LAW FOR THE PROTECTION OF GERMAN
BLOOD AND HONOR
Marriages between Jews and citizens of German or kindred blood are forbidden. Marriages concluded in defiance of this law are void, even if, for the purpose of evading this law, they were concluded abroad.
Proceedings for annulment may be initiated only by the Public Prosecutor.
September 15, 1935
Despite the persistent claims of Nazi ideology, there was no scientifically valid basis to define Jews as a race. Nazi legislators looked therefore to family genealogy to define race. People with three or more grandparents born into the Jewish religious community were Jews by law.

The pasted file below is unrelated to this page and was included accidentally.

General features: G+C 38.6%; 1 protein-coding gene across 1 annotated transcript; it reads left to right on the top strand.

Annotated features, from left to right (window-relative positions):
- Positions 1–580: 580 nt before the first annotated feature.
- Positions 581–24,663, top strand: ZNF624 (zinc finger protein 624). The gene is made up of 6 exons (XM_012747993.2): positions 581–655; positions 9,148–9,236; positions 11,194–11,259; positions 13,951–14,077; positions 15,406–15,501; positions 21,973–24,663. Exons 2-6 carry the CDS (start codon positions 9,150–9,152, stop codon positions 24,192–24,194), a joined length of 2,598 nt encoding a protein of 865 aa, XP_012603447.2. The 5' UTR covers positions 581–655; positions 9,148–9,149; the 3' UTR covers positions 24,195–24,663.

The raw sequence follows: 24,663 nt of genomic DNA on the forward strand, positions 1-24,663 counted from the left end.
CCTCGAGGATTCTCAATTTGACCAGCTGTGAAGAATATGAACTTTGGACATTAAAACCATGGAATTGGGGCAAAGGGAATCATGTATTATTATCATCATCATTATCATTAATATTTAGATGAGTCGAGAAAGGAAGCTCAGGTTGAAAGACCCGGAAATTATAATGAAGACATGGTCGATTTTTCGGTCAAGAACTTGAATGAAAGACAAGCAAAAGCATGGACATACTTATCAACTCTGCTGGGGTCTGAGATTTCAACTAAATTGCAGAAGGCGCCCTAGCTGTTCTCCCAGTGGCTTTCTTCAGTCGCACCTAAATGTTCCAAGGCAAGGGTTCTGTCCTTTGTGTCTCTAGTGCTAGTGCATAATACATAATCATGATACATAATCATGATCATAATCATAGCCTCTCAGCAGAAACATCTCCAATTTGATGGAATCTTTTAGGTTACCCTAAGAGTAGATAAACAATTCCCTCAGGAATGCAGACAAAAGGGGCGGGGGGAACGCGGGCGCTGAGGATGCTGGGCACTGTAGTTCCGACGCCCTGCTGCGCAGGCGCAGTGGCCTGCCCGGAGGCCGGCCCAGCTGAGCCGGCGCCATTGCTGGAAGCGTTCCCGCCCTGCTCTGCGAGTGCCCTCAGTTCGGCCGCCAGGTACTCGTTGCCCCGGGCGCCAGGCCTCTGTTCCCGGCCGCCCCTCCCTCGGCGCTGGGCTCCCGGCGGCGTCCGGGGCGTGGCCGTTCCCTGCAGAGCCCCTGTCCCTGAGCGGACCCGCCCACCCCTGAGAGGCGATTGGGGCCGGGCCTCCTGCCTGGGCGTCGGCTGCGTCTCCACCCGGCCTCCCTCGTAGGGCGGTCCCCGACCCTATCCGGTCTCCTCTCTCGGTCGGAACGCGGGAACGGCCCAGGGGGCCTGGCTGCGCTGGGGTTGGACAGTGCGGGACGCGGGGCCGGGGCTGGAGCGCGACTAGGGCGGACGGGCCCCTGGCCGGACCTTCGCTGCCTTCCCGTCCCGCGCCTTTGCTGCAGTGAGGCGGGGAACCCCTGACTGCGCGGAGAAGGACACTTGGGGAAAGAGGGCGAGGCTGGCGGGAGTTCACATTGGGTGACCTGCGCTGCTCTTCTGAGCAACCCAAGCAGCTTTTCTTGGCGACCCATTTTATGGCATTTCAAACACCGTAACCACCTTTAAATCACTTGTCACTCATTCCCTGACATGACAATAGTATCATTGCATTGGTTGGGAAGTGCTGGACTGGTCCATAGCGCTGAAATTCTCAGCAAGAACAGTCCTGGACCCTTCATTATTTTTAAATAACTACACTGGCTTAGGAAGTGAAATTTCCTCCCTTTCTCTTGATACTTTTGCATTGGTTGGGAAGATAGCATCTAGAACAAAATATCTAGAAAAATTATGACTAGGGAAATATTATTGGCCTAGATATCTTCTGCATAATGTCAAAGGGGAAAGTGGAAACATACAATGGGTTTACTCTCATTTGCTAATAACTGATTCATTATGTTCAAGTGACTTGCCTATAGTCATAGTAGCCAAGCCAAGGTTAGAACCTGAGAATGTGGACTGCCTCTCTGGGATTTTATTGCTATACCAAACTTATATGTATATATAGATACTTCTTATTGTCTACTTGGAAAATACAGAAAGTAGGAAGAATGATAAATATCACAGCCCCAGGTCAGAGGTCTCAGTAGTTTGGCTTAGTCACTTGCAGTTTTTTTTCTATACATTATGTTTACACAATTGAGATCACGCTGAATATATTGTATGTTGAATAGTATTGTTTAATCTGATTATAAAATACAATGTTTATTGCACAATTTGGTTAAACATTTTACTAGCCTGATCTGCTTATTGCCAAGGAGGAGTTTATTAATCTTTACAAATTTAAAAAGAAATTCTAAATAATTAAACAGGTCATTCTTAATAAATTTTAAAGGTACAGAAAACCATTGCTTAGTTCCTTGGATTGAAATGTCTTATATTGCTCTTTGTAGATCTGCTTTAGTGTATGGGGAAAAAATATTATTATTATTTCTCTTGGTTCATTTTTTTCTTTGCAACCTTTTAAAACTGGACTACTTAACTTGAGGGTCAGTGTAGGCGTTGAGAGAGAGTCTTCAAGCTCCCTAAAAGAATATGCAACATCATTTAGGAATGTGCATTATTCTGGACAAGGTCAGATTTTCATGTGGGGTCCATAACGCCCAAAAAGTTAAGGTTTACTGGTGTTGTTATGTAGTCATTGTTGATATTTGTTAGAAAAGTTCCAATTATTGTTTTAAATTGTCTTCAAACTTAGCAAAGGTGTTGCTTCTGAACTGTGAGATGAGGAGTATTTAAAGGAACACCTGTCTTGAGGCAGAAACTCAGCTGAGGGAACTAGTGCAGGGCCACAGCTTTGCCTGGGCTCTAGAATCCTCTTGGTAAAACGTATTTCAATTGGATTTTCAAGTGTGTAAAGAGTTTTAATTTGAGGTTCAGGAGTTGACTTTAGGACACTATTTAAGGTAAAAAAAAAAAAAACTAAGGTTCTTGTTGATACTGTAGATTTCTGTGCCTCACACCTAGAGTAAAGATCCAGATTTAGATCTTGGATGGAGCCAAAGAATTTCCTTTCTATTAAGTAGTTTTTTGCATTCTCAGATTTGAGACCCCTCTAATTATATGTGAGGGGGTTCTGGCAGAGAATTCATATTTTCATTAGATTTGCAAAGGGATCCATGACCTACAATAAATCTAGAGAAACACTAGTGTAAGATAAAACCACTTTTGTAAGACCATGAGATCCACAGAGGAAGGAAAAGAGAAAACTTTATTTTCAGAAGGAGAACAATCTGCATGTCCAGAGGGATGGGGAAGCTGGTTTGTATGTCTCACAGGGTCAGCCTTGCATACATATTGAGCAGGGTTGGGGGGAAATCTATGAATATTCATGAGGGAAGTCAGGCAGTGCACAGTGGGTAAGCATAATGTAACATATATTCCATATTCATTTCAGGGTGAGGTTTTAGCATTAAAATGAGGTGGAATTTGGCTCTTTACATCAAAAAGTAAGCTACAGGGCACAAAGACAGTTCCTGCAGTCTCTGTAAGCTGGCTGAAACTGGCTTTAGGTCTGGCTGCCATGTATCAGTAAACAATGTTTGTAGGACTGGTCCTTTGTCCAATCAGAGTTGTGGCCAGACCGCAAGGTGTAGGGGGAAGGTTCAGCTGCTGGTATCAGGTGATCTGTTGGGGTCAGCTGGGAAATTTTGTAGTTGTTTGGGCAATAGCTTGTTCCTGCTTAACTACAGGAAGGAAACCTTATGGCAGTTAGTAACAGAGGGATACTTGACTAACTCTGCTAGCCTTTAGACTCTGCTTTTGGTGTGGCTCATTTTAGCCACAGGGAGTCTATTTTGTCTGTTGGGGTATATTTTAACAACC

Grandparents born into a Jewish religious community were considered “racially” Jewish. Their “racial” status passed to their children and grandchildren. Under the law, Jews in Germany were not citizens but “subjects of the state.”